, 2014, 2014.
Ehrensberger-Dow Maureen (ed.) (2013), Describing cognitive processes in translation: acts and events (TIS Special Issue)
, John Benjamins, Amsterdam.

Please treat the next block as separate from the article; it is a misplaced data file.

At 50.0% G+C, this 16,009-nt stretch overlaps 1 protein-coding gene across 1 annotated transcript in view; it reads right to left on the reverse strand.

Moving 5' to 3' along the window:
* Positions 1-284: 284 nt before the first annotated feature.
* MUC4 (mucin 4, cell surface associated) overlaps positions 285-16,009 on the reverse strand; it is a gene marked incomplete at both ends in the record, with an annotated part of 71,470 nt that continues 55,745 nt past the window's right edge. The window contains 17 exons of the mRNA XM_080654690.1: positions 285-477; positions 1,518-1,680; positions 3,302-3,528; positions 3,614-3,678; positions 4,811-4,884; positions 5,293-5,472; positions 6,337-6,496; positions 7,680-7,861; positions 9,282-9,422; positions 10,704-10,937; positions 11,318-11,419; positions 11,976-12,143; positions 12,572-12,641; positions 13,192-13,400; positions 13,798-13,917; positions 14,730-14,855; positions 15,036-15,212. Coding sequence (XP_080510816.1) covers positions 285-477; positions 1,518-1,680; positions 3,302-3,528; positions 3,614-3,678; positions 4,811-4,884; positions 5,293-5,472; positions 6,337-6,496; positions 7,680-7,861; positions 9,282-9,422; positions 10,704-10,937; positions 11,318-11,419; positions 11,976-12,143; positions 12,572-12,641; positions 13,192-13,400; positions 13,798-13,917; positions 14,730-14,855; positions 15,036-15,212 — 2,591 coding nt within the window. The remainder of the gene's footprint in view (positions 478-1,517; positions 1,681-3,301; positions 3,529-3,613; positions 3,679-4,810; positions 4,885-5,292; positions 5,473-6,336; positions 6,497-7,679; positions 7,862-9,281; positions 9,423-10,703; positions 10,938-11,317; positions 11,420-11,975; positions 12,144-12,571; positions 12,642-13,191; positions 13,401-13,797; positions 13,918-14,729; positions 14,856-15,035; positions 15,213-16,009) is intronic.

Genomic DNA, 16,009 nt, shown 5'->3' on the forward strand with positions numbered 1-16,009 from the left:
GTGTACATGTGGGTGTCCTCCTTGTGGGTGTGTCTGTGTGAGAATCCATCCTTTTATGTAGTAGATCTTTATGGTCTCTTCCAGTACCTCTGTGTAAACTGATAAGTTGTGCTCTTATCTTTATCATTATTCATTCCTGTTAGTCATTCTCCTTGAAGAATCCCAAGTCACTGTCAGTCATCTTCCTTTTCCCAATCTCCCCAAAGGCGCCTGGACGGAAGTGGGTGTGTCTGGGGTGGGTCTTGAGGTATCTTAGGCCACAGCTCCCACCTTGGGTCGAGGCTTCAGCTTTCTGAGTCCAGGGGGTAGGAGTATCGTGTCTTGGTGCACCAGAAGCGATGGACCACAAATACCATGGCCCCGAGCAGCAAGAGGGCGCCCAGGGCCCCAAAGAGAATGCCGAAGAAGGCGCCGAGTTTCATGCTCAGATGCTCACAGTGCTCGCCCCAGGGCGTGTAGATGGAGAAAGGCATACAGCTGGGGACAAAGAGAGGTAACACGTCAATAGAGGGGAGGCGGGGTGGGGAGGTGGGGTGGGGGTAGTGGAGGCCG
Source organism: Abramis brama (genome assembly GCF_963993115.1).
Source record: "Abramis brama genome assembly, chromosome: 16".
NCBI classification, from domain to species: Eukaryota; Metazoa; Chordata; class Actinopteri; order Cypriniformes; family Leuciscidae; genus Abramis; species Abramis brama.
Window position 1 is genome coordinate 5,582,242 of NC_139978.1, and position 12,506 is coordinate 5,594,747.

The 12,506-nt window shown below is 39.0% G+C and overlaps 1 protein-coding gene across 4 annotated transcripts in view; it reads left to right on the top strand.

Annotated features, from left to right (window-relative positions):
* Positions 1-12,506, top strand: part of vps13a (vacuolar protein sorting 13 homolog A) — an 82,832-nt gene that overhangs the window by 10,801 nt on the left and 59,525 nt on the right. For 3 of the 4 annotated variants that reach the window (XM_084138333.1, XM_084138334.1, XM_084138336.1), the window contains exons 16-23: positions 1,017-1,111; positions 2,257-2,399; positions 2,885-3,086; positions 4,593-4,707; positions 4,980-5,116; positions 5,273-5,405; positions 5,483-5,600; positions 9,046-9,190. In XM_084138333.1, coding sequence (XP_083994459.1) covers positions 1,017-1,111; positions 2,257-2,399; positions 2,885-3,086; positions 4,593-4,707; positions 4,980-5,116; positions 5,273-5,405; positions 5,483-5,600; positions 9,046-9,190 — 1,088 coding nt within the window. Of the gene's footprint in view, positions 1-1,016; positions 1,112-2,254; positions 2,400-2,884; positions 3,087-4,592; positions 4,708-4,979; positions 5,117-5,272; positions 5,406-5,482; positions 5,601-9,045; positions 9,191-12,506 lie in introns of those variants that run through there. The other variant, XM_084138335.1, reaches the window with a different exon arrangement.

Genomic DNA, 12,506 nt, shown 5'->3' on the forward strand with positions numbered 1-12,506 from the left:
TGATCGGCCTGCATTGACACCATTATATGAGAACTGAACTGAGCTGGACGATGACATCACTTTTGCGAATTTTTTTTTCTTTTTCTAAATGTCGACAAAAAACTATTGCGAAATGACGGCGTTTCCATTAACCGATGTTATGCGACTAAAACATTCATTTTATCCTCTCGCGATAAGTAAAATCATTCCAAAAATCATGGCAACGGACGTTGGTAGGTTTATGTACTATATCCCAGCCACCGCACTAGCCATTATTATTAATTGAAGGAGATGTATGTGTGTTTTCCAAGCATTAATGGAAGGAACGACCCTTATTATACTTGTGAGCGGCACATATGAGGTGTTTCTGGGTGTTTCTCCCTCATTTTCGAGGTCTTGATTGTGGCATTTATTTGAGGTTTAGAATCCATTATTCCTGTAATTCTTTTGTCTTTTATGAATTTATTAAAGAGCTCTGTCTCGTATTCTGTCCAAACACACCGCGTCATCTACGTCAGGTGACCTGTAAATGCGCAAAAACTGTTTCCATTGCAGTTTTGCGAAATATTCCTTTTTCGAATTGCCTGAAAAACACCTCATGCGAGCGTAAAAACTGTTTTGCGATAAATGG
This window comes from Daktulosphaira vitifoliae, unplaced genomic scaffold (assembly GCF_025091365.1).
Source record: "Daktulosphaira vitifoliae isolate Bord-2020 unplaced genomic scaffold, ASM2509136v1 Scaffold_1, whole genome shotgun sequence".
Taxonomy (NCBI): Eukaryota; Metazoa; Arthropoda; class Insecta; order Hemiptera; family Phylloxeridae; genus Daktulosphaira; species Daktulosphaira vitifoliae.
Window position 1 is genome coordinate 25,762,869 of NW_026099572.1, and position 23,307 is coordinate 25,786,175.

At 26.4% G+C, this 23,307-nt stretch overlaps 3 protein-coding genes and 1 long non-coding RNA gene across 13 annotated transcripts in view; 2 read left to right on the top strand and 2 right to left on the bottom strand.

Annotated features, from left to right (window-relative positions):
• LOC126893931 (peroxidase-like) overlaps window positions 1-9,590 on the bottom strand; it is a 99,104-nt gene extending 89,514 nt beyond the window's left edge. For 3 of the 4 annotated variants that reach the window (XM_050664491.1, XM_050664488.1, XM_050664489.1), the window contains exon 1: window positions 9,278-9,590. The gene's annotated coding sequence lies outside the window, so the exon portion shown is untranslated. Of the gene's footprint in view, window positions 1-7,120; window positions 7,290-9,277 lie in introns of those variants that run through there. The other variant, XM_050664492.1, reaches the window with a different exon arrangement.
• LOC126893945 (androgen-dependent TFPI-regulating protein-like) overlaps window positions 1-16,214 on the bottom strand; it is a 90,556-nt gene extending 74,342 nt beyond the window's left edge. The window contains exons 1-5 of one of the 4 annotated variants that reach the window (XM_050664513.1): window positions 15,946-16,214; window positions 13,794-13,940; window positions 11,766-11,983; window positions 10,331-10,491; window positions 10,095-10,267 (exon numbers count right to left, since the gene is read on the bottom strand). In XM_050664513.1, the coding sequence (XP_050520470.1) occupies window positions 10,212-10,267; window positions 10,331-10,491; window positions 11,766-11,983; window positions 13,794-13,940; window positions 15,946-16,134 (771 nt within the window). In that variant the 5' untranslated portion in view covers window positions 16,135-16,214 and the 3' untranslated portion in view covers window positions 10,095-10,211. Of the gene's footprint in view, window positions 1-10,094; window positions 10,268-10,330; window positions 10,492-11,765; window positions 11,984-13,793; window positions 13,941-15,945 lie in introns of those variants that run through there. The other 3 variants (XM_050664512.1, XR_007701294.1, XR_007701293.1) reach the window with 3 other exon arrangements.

Like many other knowledge workers, professional translators spend much of their day making decisions at a computer: reading a text in one language, searching for background information in order to understand the message properly, referring to terminology databanks to ensure consistency and appropriacy of lexical choices, checking parallel texts to decide how to meet the needs of the target readership, producing a text in another language, and revising the target text to produce the final translation. If the flow of information or level of concentration is impaired due to non-optimal workplace ergonomics, then the efficiency of the process can be compromised and the quality of the final product can suffer. Telephones ringing, people talking nearby, irritating pop-up notices on-screen, crowded websites, delays in computer responsiveness, small fonts, repetitive movements, uncomfortable chairs, and complicated procedures are just a few examples of ergonomically-related factors that can contribute to cognitive (over)load and stress. Despite high levels of competence, professionals may not be able to perform at the expected level or they may have to exert inordinate effort to do so, with potentially detrimental consequences to their health and job satisfaction.In the project proposed here, models of situated cognition, translation competence, and organizational constraints provide the theoretical framework to consider and evaluate the cognitive and physical ergonomic factors that can impact the situated activity of professional translation. The recursive mixed-methods design of this interdisciplinary project combines perspectives from translation studies, occupational health, usability testing, and language technology. It includes ethnographic observation of the workplace, ergonomic assessments, questionnaires, interviews, computer logging, screen recordings, video recordings, eye-tracking, usability experiments, and retrospective verbalizations. A large corpus of data collected in a longitudinal precursor study of translation competence will serve as a source of indications of ergonomic issues to form the initial hypotheses. These will be tested and refined with on-site ergonomic assessments and recordings of three groups of professional translators whose work conditions fit various profiles as well as with experiments in a usability lab, an online survey, and in-depth interviews. The data from each project phase will be analyzed for indicators of cognitive dissonance attributable to the ergonomics of the human-computer interfaces or workplace conditions and will be triangulated with the findings from the other phases.The synthesis of the translation studies, occupational health, usability testing, and language technology perspectives in the present interdisciplinary project will contribute to the development of an evidence-based model to explain the impact of cognitive and physical ergonomic issues on the situated activity of professional translation. From this, hypotheses can be derived about how such ergonomic issues can be dealt with and their negative consequences minimized. The results of the project are expected to have implications for theoretical models of extended cognition and situated activity, workplace practice, education, and further developments at the human-computer interface as well as to provide insights into how the ergonomics of translation workplaces can be optimized. These insights, in turn, can be incorporated into undergraduate, graduate, and professional development programs in translation and occupational health as good practice models of how to support and facilitate computer-based work not only for professional translators but also for other knowledge workers in similar conditions.